While Joe pointed out "it doesn’t matter how [your content marketing team] is set up so long as there is ownership over it", these are the four roles he suggests your team has.
Your chief content officer oversees your strategy, understands your goals and works with the rest of the organisation to implement content marketing. The managing editor works through the content to decide what works, transforms content in a story-telling format and puts the content together. The designer ensures consistency across branding, and the “air traffic controller” is the one listening out to what is being said about your content to ensure feedback reaches the chief content officer.
You don’t need more content, you need better content
Four out of five content marketers questioned say they will be creating more content in 2015, but as Joe pointed out, there is no shortage of content. Why do content marketers always want to create more content? He emphasised the importance of creating content that is amazing, not just content for content’s sake - “bad, horrible content”. Fergus agreed, and referred to the phenomenon of “content shock”, popularised by Mark Schaefer, and the struggle of breaking through all the clutter. Both Joe and Fergus agreed on the importance of thinking “what can we do that is amazing?”, whether that’s once a day or once a month.
Why do marketers always want to create more content? Instead ask "what can we do that is amazing?" - Joe Pulizzi (tweet this)
Podcasts are having a revival
The report clearly identified a drop in previously-popular content marketing channels such as webinars and podcasts, with an emphasis on social media and blogs, but Joe pointed out that podcasts are a much less-saturated market and that the average listen is 45 minutes. They’re also ideal for commuters who might not have enough phone signal while travelling for blog posts and videos. As a leader in content marketing, Joe is practising what he preaches by releasing a new content marketing podcast too.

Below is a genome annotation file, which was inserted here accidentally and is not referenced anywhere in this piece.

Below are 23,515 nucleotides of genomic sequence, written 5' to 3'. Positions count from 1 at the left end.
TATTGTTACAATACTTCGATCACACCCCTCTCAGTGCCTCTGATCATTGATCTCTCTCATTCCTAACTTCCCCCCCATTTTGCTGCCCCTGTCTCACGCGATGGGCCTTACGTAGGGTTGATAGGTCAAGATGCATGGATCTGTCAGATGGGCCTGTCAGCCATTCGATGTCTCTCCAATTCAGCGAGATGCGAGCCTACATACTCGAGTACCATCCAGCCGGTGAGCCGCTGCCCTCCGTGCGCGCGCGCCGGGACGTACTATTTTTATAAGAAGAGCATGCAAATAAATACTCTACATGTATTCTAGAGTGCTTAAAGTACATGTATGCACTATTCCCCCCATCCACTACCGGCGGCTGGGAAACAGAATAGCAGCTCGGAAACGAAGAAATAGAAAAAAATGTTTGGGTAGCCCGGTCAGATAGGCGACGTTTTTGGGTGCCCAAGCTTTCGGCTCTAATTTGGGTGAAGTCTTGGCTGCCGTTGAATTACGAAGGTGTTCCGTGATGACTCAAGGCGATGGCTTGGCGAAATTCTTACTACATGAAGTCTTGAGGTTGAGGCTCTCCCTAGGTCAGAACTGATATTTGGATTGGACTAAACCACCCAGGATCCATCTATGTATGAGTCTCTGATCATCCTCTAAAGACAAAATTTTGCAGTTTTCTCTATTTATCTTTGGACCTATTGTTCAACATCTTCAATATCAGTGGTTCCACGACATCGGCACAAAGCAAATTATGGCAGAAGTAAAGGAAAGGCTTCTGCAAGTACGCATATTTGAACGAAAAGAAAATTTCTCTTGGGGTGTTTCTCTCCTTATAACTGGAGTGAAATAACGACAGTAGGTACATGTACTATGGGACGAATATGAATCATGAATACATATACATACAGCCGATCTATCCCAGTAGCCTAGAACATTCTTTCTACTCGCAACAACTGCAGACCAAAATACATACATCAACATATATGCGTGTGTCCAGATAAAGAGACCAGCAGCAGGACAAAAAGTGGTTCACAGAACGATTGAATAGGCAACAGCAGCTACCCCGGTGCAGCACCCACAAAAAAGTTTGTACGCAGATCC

Spend your money on distributing
The old adage that "if you build it, they will come" is no longer relevant in content marketing - your content needs to be distributed. Joe recommended spending the vast majority of your marketing spend this year not on content itself, but on the distribution of that content, including paid advertising and native. "If a tree falls and no-one is there to see it did it really fall? It’s the same with content".
Fergus recommended looking at technology - using marketing automation software to make life easier for marketers. However, Joe warned that marketing automation software can go wrong and that technology can not fix all of your problems - if you have a strategic problem or a people problem - but if you have all of those things in place there are real opportunities to take advantage of technology.
“If a tree falls and no-one is there to see it did it really fall? It’s the same with content." - Joe Pulizzi (tweet this)
What did you think of the report? Did the results surprise you? What did you think was the most important takeaway? Let us know on Twitter.